Studies of chemokines are currently being undertaken to further understand their role in the pathogenesis of a number of diseases because of their potential use as targets for therapy. The present experiment is performed to study the role of RANTES and the cytokine TNF-α expression in human gingival tissues with chronic periodontitis and CsA-induced gingival overgrowth compared with normal healthy gingival tissues. All control tissues expressed a small amount of RANTES and proinflammatory cytokine TNF-α. Studies have shown that the numbers of healthy gingival tissue sections identified positive for RANTES expression. [16],[17] Several reports have suggested a relationship between the progression of chronic periodontitis and the expression of interleukin-1 (IL-1), IL-6, IL-8 and TNF-α in the gingival tissue. [18],[19] We found a significant increase of RANTES expression and TNF-α expression in inflammation as compared to control tissues. RANTES attracts monocytes, eosinophils, basophils, NK cells, and T cells during inflammation and immune response, arguing for a role of this chemokine in chronic periodontitis. [20],[21] Periodontal pathogens stimulate release of TNF-α from gingival macrophages. [22] Studies have shown that macrophage chemotactic protein-1 (MCP-1), macrophage inflammatory protein (MIP)-1a, MIP-1β and RANTES-producing cells were found to be present in inflamed human gingival tissues. [23] Compared to control and inflammation, TNF-α and RANTES expressions were significantly increased in CsA-induced gingival overgrowth. Normally, RANTES expression is increased following cellular activation of fibroblasts, T cells, monocytes and endothelial and epithelial cells. [24] Many cell types, including fibroblasts, epithelial cells and monocytes/macrophages, express RANTES in the early hours of stimulation by proinflammatory stimuli such as TNF-α.[25] Experimental murine studies indicate that development of fibrosis is influenced by several counter-regulatory cytokines, including IL-4, IL-13, TNF-α and interferon (IFN)-γ.[26] Studies have proven that cases of severe portal fibrosis were associated with low levels of IFN-γ and high levels of TNF-α.[27] In this study, we focused on associations between TNF-α and RANTES in terms of both their constitutive levels and their responses in drug-induced gingival overgrowth. TNF-α has been reported to inhibit the rates of collagen formation, [27] affecting rates of wound healing, [28] possibly by blockage of procollagen synthesis by the resident fibroblasts. [29] However, TNF-α is a potent inducer of the synthesis of matrix metalloproteinases (MMP) involved in the metabolism of collagen found in the extracellular matrix. Whereas this function of TNF-α is likely to be important in the pathogenesis of tissue-destructive diseases such as drug-induced gingival overgrowth, it is clear that the production of TNF-α induced by RANTES relates to the risk of fibrosis. TNF-α is reported to promote fibrosis. [30] Inhibition of net collagen accumulation within tissues in the presence of TNF-α has also been attributed to its enhancement of collagenase activity. [31] These data suggest that TNF-α may have dual effects on collagenase protein synthesis. The proinflammatory cytokine TNF-α showed increased expression in drug-induced gingival overgrowth, which could also contribute to the enhanced effect of cyclosporine on collagenous protein synthesis by gingival fibroblasts. Although TNF-α and cyclosporine are both present within overgrowth gingiva, there are no studies of their potential synergistic effects on gingival connective tissue metabolism. Various studies have demonstrated the hypothesis that TNF-α increases collagen accumulation and proliferation in intestinal myofibroblasts. [32],[33] Our findings in gingival fibrosis correlated with other fibrotic conditions of elevated TNF-α, RANTES mRNA and protein production found in cystic fibrosis. Our results contrast with those of a study by Schwiebert showing no detectable RANTES expression from cultured cystic fibrosis (CF) surface epithelial cell lines. [34] One possible explanation for this difference is that signaling transduction pathways may be differently implicated in cystic fibrosis bronchial epithelial cells and bronchial epithelial cell lines. Our observations suggest that RANTES represents an important mediator of tissue mast cell recruitment in the setting of inflammatory reactions. These reports suggest a biological mechanism for the contribution of cyclosporine to gingival overgrowth, i.e. it reverses the inhibition of fibroblast proliferation and rate of collagen synthesis by gingival fibroblasts coincident to the expression of TNF-α and enhances these parameters in the presence of RANTES. However, the exact mechanism of differential regulation and polarized secretion of TNF-α and RANTES is a broad and complex subject that cannot be addressed extensively in the present work. The results from the present analysis offer new insights into the complexity of the disease process in humans.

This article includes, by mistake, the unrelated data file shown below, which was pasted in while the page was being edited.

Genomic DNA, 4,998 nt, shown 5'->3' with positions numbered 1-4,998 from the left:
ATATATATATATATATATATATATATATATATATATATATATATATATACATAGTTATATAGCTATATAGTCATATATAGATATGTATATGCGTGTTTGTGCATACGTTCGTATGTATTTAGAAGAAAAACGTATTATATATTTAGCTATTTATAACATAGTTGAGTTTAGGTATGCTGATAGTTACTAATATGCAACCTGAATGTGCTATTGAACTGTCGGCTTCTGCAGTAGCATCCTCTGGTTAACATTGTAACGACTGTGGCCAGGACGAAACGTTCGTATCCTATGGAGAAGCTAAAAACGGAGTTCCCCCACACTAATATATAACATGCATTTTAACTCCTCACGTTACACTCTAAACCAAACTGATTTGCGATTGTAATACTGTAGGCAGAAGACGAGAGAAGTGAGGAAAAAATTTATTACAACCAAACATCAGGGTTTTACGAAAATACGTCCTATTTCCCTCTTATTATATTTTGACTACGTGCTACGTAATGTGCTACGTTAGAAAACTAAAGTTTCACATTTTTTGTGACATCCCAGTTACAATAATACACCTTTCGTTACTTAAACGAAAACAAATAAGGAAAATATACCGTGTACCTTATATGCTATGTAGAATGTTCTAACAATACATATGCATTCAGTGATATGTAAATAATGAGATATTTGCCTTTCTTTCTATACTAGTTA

» References Top

1.Yamada T, Fujieda S, Yanagi S, Yamamura H, Inatome R, Sunaga H, et al. Protein-tyrosine kinase Syk expressed in human nasal fibroblasts and its effect on RANTES production. J Immunol 2001;166:538-43.  Back to cited text no. 1  [PUBMED]  [FULLTEXT]  
2.Nonaka M, Pawankar R, Saji F, Yagi T. Distinct expression of RANTES and GM-CSF by lipopolysaccharide in human nasal fibroblasts but not in other airway fibroblasts. Int Arch Allergy Immunol 1999;119:314-21.  Back to cited text no. 2  [PUBMED]  [FULLTEXT]  
3.Jiang YD, Beller G, Frendl D, Graves T. Monocyte chemoattractant protein-1 regulates adhesion molecule expression and cytokine production in human monocytes. J Immunol 1992;148:2423.  Back to cited text no. 3      
4.Berger M. Inflammatory mediators in cystic fibrosis lung disease. Allergy Asthma Proc 2002;23:19-25.  Back to cited text no. 4  [PUBMED]  [FULLTEXT]  
5.Tonnel AB, Gosset P, Molet S, Tillie-Leblond I, Jeannin P, Joseph M. Interactions between endothelial cells and effector cells in allergic inflammation. Ann N Y Acad Sci 1996;796:9-20.  Back to cited text no. 5  [PUBMED]  [FULLTEXT]